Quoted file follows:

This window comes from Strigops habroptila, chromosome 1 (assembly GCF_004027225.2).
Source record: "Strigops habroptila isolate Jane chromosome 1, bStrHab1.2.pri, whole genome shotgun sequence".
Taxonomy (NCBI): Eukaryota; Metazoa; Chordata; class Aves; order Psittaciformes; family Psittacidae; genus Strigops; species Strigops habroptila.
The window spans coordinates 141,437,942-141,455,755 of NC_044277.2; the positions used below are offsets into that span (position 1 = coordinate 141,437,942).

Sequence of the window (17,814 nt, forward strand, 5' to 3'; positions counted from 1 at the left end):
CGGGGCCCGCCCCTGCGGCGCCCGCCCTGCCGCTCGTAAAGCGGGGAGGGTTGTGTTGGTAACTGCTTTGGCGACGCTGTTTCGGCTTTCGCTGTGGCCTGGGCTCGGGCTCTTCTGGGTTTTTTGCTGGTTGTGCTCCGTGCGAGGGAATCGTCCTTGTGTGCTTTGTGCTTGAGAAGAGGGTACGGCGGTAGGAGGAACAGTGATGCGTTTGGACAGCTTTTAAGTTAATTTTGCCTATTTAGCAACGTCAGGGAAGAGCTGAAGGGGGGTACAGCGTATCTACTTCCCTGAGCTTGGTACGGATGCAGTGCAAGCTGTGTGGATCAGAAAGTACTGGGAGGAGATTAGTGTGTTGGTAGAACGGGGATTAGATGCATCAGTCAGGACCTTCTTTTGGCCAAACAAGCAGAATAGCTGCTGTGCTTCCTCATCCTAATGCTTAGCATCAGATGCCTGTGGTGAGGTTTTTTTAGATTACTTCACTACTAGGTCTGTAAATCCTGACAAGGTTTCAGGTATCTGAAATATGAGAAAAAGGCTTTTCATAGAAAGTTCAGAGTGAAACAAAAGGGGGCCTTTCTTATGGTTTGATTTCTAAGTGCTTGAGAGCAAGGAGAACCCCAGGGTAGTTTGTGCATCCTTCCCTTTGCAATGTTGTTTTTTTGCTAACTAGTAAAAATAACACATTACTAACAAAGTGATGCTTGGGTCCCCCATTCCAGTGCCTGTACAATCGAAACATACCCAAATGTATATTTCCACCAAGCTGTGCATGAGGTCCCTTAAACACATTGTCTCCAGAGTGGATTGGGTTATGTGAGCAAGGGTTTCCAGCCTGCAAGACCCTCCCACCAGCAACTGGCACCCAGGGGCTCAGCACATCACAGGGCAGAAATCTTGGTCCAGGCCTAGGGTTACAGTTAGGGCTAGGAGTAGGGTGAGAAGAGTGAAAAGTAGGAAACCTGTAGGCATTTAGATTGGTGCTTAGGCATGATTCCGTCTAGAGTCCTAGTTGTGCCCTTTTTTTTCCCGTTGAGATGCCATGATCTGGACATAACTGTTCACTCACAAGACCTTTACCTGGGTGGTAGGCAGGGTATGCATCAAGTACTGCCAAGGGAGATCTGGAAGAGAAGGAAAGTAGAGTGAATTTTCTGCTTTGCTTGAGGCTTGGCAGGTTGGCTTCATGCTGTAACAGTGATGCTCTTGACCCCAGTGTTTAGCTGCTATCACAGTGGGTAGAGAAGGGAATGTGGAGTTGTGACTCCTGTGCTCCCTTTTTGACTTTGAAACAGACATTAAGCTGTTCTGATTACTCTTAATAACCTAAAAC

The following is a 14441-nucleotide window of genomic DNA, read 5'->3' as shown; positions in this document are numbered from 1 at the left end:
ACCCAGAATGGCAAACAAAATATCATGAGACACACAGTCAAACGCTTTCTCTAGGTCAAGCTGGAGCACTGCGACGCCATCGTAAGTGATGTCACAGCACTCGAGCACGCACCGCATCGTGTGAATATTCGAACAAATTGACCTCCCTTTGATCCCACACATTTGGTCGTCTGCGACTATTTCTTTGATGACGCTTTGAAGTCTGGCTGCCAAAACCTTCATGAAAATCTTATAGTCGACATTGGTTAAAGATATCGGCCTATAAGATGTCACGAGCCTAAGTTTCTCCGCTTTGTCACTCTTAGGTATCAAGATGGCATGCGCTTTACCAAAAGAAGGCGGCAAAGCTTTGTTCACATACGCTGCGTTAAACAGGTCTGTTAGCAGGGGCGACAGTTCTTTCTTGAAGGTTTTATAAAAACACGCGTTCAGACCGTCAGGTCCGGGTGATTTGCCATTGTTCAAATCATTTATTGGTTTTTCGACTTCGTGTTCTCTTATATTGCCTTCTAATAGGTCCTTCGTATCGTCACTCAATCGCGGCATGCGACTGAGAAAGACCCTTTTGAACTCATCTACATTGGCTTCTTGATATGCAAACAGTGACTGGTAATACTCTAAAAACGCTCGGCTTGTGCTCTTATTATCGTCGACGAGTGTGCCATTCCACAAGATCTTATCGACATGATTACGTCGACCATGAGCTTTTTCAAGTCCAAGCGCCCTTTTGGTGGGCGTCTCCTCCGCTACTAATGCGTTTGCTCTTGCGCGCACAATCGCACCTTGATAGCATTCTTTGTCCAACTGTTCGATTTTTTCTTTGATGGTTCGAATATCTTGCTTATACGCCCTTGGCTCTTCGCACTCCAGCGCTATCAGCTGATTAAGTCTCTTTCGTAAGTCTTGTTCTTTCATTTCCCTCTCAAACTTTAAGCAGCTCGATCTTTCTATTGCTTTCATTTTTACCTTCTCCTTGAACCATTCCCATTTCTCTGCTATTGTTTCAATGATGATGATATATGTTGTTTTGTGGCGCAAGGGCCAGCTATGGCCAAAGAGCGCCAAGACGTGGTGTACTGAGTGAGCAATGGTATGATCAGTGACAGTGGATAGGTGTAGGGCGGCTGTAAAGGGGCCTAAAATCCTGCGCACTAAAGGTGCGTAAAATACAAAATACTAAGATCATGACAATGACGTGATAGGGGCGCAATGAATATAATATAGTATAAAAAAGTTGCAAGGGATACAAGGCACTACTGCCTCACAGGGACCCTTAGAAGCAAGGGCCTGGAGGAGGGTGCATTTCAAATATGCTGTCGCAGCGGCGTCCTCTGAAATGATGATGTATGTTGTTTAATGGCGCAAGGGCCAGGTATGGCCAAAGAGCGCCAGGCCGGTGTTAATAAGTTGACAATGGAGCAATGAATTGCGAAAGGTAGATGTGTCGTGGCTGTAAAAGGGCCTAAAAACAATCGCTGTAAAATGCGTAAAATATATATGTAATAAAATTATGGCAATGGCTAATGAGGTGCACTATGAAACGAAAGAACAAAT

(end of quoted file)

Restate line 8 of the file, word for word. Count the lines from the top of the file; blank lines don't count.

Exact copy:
ACCCAGAATGGCAAACAAAATATCATGAGACACACAGTCAAACGCTTTCTCTAGGTCAAGCTGGAGCACTGCGACGCCATCGTAAGTGATGTCACAGCACTCGAGCACGCACCGCATCGTGTGAATATTCGAACAAATTGACCTCCCTTTGATCCCACACATTTGGTCGTCTGCGACTATTTCTTTGATGACGCTTTGAAGTCTGGCTGCCAAAACCTTCATGAAAATCTTATAGTCGACATTGGTTAAAGATATCGGCCTATAAGATGTCACGAGCCTAAGTTTCTCCGCTTTGTCACTCTTAGGTATCAAGATGGCATGCGCTTTACCAAAAGAAGGCGGCAAAGCTTTGTTCACATACGCTGCGTTAAACAGGTCTGTTAGCAGGGGCGACAGTTCTTTCTTGAAGGTTTTATAAAAACACGCGTTCAGACCGTCAGGTCCGGGTGATTTGCCATTGTTCAAATCATTTATTGGTTTTTCGACTTCGTGTTCTCTTATATTGCCTTCTAATAGGTCCTTCGTATCGTCACTCAATCGCGGCATGCGACTGAGAAAGACCCTTTTGAACTCATCTACATTGGCTTCTTGATATGCAAACAGTGACTGGTAATACTCTAAAAACGCTCGGCTTGTGCTCTTATTATCGTCGACGAGTGTGCCATTCCACAAGATCTTATCGACATGATTACGTCGACCATGAGCTTTTTCAAGTCCAAGCGCCCTTTTGGTGGGCGTCTCCTCCGCTACTAATGCGTTTGCTCTTGCGCGCACAATCGCACCTTGATAGCATTCTTTGTCCAACTGTTCGATTTTTTCTTTGATGGTTCGAATATCTTGCTTATACGCCCTTGGCTCTTCGCACTCCAGCGCTATCAGCTGATTAAGTCTCTTTCGTAAGTCTTGTTCTTTCATTTCCCTCTCAAACTTTAAGCAGCTCGATCTTTCTATTGCTTTCATTTTTACCTTCTCCTTGAACCATTCCCATTTCTCTGCTATTGTTTCAATGATGATGATATATGTTGTTTTGTGGCGCAAGGGCCAGCTATGGCCAAAGAGCGCCAAGACGTGGTGTACTGAGTGAGCAATGGTATGATCAGTGACAGTGGATAGGTGTAGGGCGGCTGTAAAGGGGCCTAAAATCCTGCGCACTAAAGGTGCGTAAAATACAAAATACTAAGATCATGACAATGACGTGATAGGGGCGCAATGAATATAATATAGTATAAAAAAGTTGCAAGGGATACAAGGCACTACTGCCTCACAGGGACCCTTAGAAGCAAGGGCCTGGAGGAGGGTGCATTTCAAATATGCTGTCGCAGCGGCGTCCTCTGAAATGATGATGTATGTTGTTTAATGGCGCAAGGGCCAGGTATGGCCAAAGAGCGCCAGGCCGGTGTTAATAAGTTGACAATGGAGCAATGAATTGCGAAAGGTAGATGTGTCGTGGCTGTAAAAGGGCCTAAAAACAATCGCTGTAAAATGCGTAAAATATATATGTAATAAAATTATGGCAATGGCTAATGAGGTGCACTATGAAACGAAAGAACAAAT